I was trying to write a joke about astronomy yesterday, and ended up researching the ethics of marketing to teenagers.
In library science, this is called serendipity: the accidental discovery of useful information while you were searching for something else.
It’s when your searching the library shelf for a book on machine learning, and stumble over one on fuzzy sets, or when you look up the Australian Defence Force on Wikipedia and a few links later you’re reading about how we lost the Emu War.
Serendipity is the black magic of library science. There’s an element of luck, of stars aligning. You can encourage it, but you can never quite control it, or where it will lead.
It’s how I started out learning about time travel, and ended up learning about teenagers.
Consider this a case study. It’s a bit more interesting than a bunch of random links.
It started with time travel
It started with a video: Why Going Faster-Than-Light Leads to Time Paradoxes.
I read a bit of science fiction, and I’m pretty sure it was a Charles Stross book that introduced me to the idea that travelling faster than light means you can effectively go back in time and violate cause and effect. But I never really understood it.
Then this video showed up in my YouTube suggestions, and it’s the clearest explanation I’ve ever heard. It’s such a clear explanation, I shared it to Twitter.
And then I followed that tweet up with a joke.
My secret power
You see, the video is by David Kipping from the Cool Worlds Lab at Columbia University.
The Cool Worlds Lab researches exoplanets that are cool enough to support life. Hence the name. But I knew immediately that I had to make a joke playing off the difference between cool-as-in-temperature and cool-as-in-hip-and-fashionable.
The problem is I am a middle-aged librarian. I am not cool. I have no idea what people consider cool. I can do weird, or nerdy, but not cool.
Of course, being a librarian, I do have a secret power: I can look stuff up.
Then I did what everyone does, and googled it.
“What’s cool with gen z?”
I didn’t even have to refine my search terms. I was halfway through typing my first search phrase when Google suggested what’s cool with gen z?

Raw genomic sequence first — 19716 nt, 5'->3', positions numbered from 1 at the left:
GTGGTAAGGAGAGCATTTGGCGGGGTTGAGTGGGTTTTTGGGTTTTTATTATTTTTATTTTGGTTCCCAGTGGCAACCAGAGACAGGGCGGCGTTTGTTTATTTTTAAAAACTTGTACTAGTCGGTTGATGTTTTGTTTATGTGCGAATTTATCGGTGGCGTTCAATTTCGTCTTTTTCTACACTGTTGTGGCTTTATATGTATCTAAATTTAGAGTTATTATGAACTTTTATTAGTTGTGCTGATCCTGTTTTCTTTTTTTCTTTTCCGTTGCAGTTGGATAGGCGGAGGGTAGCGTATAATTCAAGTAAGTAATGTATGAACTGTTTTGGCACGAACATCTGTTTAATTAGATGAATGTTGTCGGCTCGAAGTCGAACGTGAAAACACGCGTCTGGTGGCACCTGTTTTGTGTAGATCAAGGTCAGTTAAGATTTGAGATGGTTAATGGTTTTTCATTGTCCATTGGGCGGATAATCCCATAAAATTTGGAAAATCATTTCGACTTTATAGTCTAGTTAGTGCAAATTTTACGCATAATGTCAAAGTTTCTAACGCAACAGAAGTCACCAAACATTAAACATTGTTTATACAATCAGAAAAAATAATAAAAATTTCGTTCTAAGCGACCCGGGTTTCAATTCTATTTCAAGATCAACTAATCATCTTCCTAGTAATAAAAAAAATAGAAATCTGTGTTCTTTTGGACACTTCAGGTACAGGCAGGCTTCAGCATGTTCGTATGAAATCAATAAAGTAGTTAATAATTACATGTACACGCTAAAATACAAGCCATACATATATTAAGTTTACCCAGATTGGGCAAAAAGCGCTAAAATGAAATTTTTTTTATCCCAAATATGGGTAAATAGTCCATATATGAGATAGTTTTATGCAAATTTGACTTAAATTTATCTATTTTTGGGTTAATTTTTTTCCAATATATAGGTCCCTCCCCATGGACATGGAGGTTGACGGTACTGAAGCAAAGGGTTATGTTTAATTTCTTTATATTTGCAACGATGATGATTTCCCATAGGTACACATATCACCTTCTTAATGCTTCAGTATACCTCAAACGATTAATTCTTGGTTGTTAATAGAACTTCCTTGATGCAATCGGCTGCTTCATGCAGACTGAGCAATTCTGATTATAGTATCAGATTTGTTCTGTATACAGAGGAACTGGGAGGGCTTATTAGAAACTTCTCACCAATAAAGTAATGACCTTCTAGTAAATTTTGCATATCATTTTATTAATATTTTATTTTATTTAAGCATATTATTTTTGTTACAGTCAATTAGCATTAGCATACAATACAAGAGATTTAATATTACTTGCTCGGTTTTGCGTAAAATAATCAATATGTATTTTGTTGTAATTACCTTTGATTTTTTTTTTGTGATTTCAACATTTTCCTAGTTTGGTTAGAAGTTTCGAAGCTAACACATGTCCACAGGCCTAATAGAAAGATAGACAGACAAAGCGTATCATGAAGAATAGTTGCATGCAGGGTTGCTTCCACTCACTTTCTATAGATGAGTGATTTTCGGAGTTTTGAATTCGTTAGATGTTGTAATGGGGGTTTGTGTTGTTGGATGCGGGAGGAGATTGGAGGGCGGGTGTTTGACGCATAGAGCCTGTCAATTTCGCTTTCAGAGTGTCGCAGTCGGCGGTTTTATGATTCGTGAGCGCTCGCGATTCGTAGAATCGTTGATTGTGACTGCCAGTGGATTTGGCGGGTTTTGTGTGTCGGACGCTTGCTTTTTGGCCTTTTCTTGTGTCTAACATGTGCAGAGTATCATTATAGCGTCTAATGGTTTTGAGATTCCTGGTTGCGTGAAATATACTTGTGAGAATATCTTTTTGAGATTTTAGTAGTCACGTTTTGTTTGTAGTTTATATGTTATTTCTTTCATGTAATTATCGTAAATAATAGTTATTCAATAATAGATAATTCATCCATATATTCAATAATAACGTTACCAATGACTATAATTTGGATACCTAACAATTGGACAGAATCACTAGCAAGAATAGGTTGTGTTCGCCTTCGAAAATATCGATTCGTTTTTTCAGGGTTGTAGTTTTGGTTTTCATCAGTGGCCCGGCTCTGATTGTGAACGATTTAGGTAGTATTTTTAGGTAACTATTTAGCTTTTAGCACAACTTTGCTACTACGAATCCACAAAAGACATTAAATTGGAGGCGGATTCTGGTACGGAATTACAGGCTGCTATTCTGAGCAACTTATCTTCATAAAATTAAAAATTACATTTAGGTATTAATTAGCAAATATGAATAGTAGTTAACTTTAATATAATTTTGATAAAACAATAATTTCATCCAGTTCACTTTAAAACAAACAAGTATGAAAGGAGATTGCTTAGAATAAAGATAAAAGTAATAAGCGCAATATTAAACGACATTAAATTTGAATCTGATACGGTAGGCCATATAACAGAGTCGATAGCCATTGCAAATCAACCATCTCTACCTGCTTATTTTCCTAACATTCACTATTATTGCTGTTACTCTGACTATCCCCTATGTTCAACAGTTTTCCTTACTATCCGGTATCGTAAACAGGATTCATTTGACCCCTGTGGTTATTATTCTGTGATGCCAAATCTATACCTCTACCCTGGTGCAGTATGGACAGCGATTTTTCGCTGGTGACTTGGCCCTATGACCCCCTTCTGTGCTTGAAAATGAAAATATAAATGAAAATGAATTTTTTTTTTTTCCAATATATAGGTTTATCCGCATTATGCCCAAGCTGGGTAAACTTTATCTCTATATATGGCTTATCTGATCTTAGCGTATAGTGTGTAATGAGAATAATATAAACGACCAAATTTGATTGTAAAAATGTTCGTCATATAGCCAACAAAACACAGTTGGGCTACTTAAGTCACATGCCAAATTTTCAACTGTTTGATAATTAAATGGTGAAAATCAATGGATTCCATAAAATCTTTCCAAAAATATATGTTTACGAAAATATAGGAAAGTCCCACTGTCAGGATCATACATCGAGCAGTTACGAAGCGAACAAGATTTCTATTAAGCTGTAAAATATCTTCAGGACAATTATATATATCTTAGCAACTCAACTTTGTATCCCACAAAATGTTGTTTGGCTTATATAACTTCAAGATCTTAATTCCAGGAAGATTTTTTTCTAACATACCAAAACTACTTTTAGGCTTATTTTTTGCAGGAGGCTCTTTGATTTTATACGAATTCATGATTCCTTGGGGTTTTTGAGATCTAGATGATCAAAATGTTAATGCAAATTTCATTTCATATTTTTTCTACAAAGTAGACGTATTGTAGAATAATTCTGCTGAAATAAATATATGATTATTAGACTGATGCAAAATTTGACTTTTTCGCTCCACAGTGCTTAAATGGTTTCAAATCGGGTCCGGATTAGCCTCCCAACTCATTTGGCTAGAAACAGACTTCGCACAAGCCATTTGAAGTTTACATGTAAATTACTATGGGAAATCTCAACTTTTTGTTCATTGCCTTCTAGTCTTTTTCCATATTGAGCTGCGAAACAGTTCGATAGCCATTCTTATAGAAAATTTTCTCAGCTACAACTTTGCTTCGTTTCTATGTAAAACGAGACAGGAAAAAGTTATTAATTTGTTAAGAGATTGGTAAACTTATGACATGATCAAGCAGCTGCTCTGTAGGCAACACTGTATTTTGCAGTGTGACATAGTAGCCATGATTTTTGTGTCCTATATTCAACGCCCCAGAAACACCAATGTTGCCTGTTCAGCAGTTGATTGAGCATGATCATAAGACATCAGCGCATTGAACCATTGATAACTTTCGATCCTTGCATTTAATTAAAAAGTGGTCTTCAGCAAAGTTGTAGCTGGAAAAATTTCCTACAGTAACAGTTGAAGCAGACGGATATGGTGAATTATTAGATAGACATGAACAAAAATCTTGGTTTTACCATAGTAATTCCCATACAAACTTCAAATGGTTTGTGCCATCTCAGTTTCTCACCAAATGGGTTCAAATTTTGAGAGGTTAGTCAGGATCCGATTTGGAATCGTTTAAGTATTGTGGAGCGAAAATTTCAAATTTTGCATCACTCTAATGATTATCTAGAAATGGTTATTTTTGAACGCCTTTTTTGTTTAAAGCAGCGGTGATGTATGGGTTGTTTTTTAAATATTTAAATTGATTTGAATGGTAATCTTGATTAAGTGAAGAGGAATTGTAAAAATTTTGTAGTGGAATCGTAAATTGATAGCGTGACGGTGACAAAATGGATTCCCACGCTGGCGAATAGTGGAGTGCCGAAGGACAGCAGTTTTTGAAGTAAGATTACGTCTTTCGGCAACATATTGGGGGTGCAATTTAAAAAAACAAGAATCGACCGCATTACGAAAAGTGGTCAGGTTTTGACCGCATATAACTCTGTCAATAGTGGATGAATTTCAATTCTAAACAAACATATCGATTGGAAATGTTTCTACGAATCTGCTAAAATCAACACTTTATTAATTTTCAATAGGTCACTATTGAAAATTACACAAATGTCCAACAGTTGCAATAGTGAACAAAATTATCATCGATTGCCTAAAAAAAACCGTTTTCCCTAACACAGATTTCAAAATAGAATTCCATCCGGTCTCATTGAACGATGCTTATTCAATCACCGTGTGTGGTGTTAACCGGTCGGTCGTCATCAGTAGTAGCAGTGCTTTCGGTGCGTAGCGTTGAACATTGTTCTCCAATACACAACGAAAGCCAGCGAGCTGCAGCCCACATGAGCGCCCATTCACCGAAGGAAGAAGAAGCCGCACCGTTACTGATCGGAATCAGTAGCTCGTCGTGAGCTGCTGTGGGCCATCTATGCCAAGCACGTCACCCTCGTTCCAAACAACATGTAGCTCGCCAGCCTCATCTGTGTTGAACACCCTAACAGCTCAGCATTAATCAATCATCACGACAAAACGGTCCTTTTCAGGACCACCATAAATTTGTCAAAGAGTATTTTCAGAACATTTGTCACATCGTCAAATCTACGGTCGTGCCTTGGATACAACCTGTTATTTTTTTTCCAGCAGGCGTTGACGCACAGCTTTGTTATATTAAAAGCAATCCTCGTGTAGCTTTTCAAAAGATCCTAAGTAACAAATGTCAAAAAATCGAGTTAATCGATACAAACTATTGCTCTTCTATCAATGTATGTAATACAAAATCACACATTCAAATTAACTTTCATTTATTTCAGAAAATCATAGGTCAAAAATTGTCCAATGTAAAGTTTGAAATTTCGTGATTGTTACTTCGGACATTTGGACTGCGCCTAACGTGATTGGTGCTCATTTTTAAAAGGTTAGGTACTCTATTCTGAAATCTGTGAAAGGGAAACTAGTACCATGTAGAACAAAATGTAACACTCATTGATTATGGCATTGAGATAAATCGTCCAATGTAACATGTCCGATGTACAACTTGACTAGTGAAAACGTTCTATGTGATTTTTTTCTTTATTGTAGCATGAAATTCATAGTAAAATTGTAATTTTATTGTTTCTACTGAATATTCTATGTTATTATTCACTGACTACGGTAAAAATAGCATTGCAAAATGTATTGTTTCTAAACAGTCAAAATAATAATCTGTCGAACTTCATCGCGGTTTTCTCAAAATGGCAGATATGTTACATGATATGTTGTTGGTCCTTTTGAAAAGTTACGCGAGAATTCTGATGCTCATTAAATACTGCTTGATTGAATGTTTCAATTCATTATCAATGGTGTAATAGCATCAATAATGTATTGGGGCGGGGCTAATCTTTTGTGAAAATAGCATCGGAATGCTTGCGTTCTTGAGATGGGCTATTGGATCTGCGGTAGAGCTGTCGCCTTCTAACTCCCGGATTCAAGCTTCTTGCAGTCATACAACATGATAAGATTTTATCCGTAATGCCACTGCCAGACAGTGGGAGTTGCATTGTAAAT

There is a huge amout of material online that tries to answer that question.
Google have a Cool Book to summarise what teenagers think is cool. There’s nothing revelatory in it: teens like smartphones and sneakers and YouTube. Also Oreos, apparently. Also they think Google is fun and fuctional! Isn’t that lovely for Google?
Business Insider’s 2019 The State of Gen Z report that goes beyond just consumer preferences. It says:
- Gen Z likes diversity: 48% are non-white. 62% see diversity as good for society. 35% know someone who uses gender-neutral pronouns.
- 55% think America is going poorly. 54% think humans are causing climate change. The “overwhelming majority” think Donald Trump is the biggest issue facing America.
- They really want to legalise weed.
There’s some brand stuff in there too: Gen Z like Nike and McDonalds and Amazon and Netflix.
Here’s another report, this time from a company called GWI: What Gen Z really think and why you should care
- They’re stressed: 45% of Gen Z say they’re prone to anxiety compared to 25% of baby boomers.
- They want to learn new skills (61%) and be successful (62%)
- In the US, climate change is their biggest concern out of a list of 21 worries – something that’s overtaken concern about infectious diseases.
- They’re becoming tired of picture-perfect content on social media – “Gen Z’s interest in celebrity news and influencers dropped by 26% and 15% respectively since Q2 2020”
As I said: none of this is revelatory. If you’re active online, you’ve probably picked up most of these trends just from the ambient culture.
Which makes me wonder: if you can pick most of this up just from being online, why are there so many surveys and reports about Gen Z?
Because marketing. Because there’s money in teenagers and what they think is cool.
It makes my skin crawl.
Teenagers are a vulnerable population. They are still developing neurologically, psychologically and socially. And all of the reports I linked to above are essentially telling companies how to manipulate them into giving you money.
My only hope is we can use the tools of Capitalism against itself, that these reports can be used by teachers and youth librarians and YA writers to show teenagers how companies are trying to manipulate them, and to give them some weapons to defend themselves.
Ironically, none of these reports helped me write my joke. It took an ad on an unrelated to article to remind of one of the more popular young musicians out there.
Is that serendipity? Or just the random stuff of life on the internet? I don’t know. This whole post is, frankly, little more than a way to make some random links appear like a coherent set.
Wonderwall my tweet about the video:
And my joke: